National Safety Counsel
An emergency situation on
the road can arise at any time and you must be prepared.
Try to keep a full tank of gas if
bad weather is expected as
well as having fresh anti-freeze in the radiator.
Carry the following items in your trunk:
spare tire, wheel wrench and jack.
Tire Chains or Spike
Bag of salt, gravel,
sand or cat litter
First Aid Kit
Flashlight and extra
high-energy foods like unsalted canned nuts and hard
Woolen Gloves, socks
If you become
Do not leave your car
unless you know exactly where you are and how far it
is to possible help.
To attract attention,
light two flares and place one at each end of the
car a safe distance away.
If your are sure the
car's exhaust pipe is not blocked, run the engine
and heater for about 10 minutes every hour or so
depending upon the amount of gas in the tank.
Keep at least one
window open slightly. Heavy snow and ice can
seal a car shut.
Eat a hard candy to
keep your mouth moist
The Weather Channel
Driving safely on icy roads
Decrease your speed
and leave yourself plenty of room to stop. You
should allow at least three times more space than
usual between you and the car in front of you.
Brake gently to avoid
skidding. If your wheels start to lock up,
ease off the brake.
Turn on your lights to
increase your visibility to other motorists.
Keep your lights and
Use low gears to keep
traction, especially on hills.
Be especially careful
on bridges, overpasses and infrequently traveled
roads, which will freeze first. Even at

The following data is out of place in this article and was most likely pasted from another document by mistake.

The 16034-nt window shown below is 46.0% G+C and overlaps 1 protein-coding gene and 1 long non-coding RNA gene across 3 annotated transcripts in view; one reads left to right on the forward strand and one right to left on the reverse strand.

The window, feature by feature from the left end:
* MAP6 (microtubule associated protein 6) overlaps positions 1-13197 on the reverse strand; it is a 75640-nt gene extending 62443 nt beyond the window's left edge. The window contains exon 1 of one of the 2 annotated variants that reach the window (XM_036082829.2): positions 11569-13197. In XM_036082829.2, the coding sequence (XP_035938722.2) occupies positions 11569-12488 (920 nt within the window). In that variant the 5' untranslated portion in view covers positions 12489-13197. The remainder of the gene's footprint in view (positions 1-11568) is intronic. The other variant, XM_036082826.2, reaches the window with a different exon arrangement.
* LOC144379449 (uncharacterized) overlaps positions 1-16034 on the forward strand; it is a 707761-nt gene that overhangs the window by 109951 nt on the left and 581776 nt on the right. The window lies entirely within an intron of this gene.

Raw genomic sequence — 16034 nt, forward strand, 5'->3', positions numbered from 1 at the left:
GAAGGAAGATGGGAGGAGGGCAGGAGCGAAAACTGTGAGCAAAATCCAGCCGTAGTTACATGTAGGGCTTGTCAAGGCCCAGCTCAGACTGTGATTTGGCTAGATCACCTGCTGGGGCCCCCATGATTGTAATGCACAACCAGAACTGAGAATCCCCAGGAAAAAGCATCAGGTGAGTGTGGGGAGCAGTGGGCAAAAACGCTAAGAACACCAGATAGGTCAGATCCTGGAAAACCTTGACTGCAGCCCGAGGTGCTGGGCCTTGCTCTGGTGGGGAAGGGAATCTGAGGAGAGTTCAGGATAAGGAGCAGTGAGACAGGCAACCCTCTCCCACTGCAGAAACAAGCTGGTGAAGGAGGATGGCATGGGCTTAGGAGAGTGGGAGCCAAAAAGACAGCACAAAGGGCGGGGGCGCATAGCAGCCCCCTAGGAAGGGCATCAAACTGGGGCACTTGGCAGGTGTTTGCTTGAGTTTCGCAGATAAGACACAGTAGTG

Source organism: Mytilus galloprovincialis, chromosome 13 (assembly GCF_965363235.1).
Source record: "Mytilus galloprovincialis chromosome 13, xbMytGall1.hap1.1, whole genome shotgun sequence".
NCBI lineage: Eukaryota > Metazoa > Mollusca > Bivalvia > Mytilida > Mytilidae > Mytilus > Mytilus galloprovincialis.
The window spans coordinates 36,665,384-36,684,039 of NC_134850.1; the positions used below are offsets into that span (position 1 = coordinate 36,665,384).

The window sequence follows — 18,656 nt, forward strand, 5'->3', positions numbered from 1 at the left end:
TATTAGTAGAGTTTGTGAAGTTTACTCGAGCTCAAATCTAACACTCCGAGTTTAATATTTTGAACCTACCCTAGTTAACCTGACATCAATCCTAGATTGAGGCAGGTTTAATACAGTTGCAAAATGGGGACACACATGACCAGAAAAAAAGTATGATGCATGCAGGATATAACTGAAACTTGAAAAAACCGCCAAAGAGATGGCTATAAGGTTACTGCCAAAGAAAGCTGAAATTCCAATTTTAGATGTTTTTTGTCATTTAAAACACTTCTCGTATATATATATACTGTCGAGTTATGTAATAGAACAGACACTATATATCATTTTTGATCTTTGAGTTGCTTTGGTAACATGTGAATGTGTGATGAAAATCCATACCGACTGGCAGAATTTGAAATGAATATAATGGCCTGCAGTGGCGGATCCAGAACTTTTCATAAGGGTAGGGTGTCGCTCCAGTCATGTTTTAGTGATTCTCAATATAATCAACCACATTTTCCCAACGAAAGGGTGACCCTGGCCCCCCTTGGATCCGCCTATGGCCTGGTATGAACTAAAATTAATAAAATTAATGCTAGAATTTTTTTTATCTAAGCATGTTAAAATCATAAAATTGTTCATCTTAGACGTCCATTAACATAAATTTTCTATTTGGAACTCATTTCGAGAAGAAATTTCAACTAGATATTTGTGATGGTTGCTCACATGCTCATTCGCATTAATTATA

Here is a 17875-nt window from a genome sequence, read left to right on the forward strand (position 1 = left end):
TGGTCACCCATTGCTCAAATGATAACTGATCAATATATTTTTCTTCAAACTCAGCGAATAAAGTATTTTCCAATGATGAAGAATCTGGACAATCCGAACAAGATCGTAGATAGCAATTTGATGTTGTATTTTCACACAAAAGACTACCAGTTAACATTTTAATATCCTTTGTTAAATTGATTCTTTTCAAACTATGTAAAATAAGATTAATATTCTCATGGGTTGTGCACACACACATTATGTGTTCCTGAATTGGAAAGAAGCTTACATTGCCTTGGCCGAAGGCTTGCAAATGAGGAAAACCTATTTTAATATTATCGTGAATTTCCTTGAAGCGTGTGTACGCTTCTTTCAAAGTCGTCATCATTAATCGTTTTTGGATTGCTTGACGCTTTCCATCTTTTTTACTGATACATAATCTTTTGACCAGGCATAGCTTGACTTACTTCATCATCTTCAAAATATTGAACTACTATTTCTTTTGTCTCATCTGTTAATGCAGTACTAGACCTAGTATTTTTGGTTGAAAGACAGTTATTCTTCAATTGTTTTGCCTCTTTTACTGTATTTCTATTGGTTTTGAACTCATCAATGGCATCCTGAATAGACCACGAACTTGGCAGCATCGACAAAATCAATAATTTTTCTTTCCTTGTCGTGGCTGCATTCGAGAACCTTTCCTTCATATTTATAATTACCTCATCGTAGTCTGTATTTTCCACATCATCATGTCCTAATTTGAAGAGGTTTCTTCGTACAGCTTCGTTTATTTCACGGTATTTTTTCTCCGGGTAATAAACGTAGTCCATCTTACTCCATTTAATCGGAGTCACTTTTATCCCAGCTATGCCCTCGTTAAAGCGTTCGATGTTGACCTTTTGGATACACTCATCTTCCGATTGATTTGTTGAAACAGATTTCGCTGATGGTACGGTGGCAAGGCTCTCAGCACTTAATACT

temperatures above freezing. If the conditions
are wet, you might encounter ice in shady areas or
on exposed roadways like bridges.
Don't pass snow plows
and gravel trucks. The drivers have limited
visibility and you're likely to find the road in
front of them worse than the road behind.
Don't assume your
vehicle can handle all conditions. Even
four-wheel and front-wheel drive vehicles can
encounter trouble on winter roads.
If your rear wheels skid...
Take your foot off the
Steer in the direction
you want the front wheels to go. If your rear
wheels are sliding left, steer left. If
they're sliding right, steer right.
If your rear wheels
start sliding the other way as you recover, ease the
steering wheel toward that side. You might
have to steer left and right a few times to get your
vehicle completely under control.
If you have standard
brakes, pump them gently.
If you have anti-lock
brakes (ABS), do not pump the brakes. Apply
steady pressure to the brakes. You will feel
the brakes pulse--this is normal.
If your front wheels skid...
Take your foot off the
gas and shift to neutral, but don't try to steer
As the wheels skid
sideways, they will slow the vehicle and traction
will return. As it does, steer in the
direction you want to go. Then put the
transmission in "drive" or release the clutch, and
If you get stuck...
Do not spin your
wheels. This will only dig you in deeper.
Turn your wheels from
side to side a few times to push snow out of the
Use a light touch on
the gas to ease your car out.
Use a shovel to clear
snow away from the wheels and the underside of the
Pour sand, kitty
litter, gravel or salt in the path of the wheels to
help get traction.
Try rocking the
vehicle. (Check your owner's manual first - it
can damage the transmission on some vehicles.)
Shift from forward to reverse and back again.
Each time you're in gear, give a light touch on the
gas until the vehicle gets going.
Donations to VFCCI